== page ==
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More than a hundred perpetrators of violence were free to Act at the First step, show the data

in the vicinityVideoSen. Kennedy: I didn’t want to believe that it is only with non-violent offenders free

The perpetrators of violence among those who published First step to Act; the response of Louisiana Sen. John Kennedy on Tucker Carlson tonight.’

More than a hundred violent offenders were released under the First step to Act, the President, the Trump signature cross-party criminal justice reform package, according to data from an administration official made available to Fox News on Monday.

The data, initially based exclusively on “Tucker Carlson tonight,” apparently disproved, lawmakers’ promises that the legislation will largely affect only prisoners sentenced for minor drug offences. Of 2,243 inmates released, the Act under the First step, only 960 imprisoned for drug-related crimes were.

On the other hand, 496 in jail for weapons /explosives, crimes, 239-for-sex-offences, 178 for fraud/bribery/extortion, 118 for burglary/theft and 106 for robbery, according to the data.

A further 59 have been arrested over the killing/serious bodily injury, 46 for the migration-specific offences, nine for forgery/embezzlement, and two of the national security.

In all, 2,023 of the inmates were male, while only 211 inmates were women. 1,017 of the 2,243 inmates are black, while 1,129 are white, 62 American Indian and 35 Asian/Pacific Islander.

The Ministry of justice announced last Friday that 3,100 Federal prisoners were freed, as part of the First stage Act, which was heralded by Sen. Cory Booker, D-N. J., as a start in righting a “broken” criminal justice system “over-proportionately communities of color harmed.”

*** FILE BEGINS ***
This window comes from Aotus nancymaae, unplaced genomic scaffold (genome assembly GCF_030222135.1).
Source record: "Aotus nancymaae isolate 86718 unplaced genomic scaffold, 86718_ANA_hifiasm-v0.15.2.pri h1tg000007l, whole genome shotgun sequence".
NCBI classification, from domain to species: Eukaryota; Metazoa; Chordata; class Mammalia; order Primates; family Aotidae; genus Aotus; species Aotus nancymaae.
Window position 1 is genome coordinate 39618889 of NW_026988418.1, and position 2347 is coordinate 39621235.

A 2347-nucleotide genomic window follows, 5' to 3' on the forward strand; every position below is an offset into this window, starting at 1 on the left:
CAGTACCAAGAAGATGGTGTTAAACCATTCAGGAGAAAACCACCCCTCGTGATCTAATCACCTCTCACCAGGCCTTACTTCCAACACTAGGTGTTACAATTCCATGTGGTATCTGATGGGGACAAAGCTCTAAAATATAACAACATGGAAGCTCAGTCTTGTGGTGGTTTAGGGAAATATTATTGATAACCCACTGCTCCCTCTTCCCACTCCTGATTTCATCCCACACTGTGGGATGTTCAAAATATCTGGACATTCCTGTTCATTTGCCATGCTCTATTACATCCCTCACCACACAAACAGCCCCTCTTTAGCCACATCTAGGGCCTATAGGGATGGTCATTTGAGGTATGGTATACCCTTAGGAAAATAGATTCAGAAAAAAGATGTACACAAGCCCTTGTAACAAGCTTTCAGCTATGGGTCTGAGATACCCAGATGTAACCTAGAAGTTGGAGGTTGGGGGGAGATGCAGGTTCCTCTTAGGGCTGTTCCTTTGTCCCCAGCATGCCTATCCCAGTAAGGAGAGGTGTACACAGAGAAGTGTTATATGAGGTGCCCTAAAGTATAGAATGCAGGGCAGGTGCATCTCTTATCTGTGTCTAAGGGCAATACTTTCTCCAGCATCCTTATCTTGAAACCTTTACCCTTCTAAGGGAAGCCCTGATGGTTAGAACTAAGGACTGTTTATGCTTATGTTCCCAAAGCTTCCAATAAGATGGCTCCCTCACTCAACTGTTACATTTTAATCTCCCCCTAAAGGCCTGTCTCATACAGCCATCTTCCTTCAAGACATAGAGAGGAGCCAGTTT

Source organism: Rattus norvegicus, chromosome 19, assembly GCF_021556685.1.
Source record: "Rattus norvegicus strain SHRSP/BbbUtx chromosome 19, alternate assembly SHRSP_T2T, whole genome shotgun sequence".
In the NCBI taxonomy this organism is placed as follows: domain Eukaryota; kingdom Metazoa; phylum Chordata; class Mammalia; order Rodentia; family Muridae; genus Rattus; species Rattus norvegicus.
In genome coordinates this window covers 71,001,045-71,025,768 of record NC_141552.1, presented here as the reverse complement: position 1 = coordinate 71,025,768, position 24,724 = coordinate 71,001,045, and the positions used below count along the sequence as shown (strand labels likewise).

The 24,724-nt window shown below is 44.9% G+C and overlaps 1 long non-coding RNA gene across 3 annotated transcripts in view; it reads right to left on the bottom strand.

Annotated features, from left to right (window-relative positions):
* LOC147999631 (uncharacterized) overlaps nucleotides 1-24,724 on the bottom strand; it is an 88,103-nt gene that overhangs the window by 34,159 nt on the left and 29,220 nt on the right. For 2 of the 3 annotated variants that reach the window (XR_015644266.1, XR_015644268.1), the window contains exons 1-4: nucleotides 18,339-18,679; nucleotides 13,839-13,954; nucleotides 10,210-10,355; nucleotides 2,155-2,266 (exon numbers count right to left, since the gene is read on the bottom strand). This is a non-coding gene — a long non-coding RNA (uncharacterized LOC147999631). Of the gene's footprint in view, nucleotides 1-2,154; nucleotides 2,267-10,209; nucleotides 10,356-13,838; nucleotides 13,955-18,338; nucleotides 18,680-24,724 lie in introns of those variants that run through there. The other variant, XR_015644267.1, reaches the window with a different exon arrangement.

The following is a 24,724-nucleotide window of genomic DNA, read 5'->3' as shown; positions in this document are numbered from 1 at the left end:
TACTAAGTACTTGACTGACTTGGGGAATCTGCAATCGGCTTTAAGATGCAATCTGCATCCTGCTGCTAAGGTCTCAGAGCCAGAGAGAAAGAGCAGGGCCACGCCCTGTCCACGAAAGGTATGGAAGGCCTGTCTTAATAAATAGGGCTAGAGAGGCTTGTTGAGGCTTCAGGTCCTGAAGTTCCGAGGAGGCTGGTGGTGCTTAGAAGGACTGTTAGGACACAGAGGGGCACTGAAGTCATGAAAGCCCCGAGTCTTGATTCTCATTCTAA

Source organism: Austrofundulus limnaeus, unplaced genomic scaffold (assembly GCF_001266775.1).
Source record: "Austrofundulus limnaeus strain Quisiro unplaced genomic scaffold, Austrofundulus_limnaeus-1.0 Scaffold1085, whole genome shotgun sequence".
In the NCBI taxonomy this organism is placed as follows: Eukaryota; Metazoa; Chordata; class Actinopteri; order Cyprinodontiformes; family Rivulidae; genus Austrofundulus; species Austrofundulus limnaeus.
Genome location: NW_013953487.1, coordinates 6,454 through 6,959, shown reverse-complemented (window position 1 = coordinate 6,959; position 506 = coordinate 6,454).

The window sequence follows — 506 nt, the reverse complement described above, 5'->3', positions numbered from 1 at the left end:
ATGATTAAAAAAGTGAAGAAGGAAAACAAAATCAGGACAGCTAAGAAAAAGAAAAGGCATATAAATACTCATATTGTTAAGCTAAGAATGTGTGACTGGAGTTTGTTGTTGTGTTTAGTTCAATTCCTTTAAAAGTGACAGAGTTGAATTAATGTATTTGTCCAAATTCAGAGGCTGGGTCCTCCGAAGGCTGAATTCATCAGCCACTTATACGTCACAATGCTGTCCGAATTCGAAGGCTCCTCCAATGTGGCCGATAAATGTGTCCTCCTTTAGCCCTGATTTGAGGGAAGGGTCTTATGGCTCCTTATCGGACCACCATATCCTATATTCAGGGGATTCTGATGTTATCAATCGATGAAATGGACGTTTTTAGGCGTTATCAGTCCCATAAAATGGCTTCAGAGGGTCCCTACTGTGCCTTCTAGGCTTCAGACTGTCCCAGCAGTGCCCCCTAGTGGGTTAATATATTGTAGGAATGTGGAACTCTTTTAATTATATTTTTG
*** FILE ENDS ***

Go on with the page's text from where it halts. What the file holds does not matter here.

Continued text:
WHAT DID THE PROVISIONS FOR THE FIRST STEP?

Several hundred parolees, detainees were transferred to Immigration and Customs Enforcement (ICE) detention or state prisons, which accounts for the discrepancy of the 2,243 figure provided by the administrative official.

First person released from prison by Action of the First step, speaks on ” criminal justice reform

Matthew Charles, now a free man after more than 20 years for the sale of crack cocaine, makes it his mission to help others re-enter society after prison. Charles puts his goals on “America’s Newsroom.’

Talk about “Tucker Carlson tonight,” Louisiana Republican John sen. Kennedy, who was one of a handful of deputies opposed the law, said that the figures were predictable.

To do “good intentions sometimes have nothing to do with the actual consequences,” Kennedy Carlson said. “We were told that this is only low-level, nonviolent criminals free again. I didn’t believe it, and I don’t want to believe it, because I have read the bill. And now we find out that in the first traunch of prisoners you can free, 500 committed with arms or explosives, crimes, 250 committed sex crimes, I think there were 60 or 70 who were guilty of manslaughter or serious bodily injury. And the are not low-level, non-violent criminals.”

Kennedy went on to describe the leadup to the bill as a “complete lie.” He said that he had offered an amendment, which would have been necessary to be informed of the victims, inmates’ Version, but it is a Veto was against.